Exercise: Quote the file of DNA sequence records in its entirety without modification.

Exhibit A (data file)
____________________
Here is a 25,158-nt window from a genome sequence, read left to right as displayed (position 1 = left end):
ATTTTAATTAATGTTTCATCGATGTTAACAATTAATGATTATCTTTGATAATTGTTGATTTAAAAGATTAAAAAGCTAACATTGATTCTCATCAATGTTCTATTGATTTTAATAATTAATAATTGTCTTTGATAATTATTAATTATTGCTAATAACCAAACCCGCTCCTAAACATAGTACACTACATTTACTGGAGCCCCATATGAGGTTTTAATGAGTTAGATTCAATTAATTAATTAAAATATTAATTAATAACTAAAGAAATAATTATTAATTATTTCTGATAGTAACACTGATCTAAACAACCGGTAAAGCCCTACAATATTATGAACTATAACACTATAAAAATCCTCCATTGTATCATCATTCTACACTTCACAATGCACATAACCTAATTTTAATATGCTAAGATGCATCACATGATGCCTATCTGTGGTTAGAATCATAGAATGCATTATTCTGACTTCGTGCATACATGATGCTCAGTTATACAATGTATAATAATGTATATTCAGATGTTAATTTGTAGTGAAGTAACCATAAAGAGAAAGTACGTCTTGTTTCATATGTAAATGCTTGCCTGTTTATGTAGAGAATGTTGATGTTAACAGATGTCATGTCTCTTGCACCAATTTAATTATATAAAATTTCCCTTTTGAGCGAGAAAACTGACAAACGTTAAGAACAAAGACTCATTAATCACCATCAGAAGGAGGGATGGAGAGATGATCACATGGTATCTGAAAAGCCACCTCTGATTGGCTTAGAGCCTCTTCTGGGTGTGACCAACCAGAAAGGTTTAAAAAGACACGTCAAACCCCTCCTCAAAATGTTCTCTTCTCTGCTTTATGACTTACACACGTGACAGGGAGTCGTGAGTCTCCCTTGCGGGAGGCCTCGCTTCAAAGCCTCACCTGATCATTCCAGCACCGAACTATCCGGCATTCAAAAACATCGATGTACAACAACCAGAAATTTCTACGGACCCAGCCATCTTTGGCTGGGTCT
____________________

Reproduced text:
Here is a 25,158-nt window from a genome sequence, read left to right as displayed (position 1 = left end):
ATTTTAATTAATGTTTCATCGATGTTAACAATTAATGATTATCTTTGATAATTGTTGATTTAAAAGATTAAAAAGCTAACATTGATTCTCATCAATGTTCTATTGATTTTAATAATTAATAATTGTCTTTGATAATTATTAATTATTGCTAATAACCAAACCCGCTCCTAAACATAGTACACTACATTTACTGGAGCCCCATATGAGGTTTTAATGAGTTAGATTCAATTAATTAATTAAAATATTAATTAATAACTAAAGAAATAATTATTAATTATTTCTGATAGTAACACTGATCTAAACAACCGGTAAAGCCCTACAATATTATGAACTATAACACTATAAAAATCCTCCATTGTATCATCATTCTACACTTCACAATGCACATAACCTAATTTTAATATGCTAAGATGCATCACATGATGCCTATCTGTGGTTAGAATCATAGAATGCATTATTCTGACTTCGTGCATACATGATGCTCAGTTATACAATGTATAATAATGTATATTCAGATGTTAATTTGTAGTGAAGTAACCATAAAGAGAAAGTACGTCTTGTTTCATATGTAAATGCTTGCCTGTTTATGTAGAGAATGTTGATGTTAACAGATGTCATGTCTCTTGCACCAATTTAATTATATAAAATTTCCCTTTTGAGCGAGAAAACTGACAAACGTTAAGAACAAAGACTCATTAATCACCATCAGAAGGAGGGATGGAGAGATGATCACATGGTATCTGAAAAGCCACCTCTGATTGGCTTAGAGCCTCTTCTGGGTGTGACCAACCAGAAAGGTTTAAAAAGACACGTCAAACCCCTCCTCAAAATGTTCTCTTCTCTGCTTTATGACTTACACACGTGACAGGGAGTCGTGAGTCTCCCTTGCGGGAGGCCTCGCTTCAAAGCCTCACCTGATCATTCCAGCACCGAACTATCCGGCATTCAAAAACATCGATGTACAACAACCAGAAATTTCTACGGACCCAGCCATCTTTGGCTGGGTCT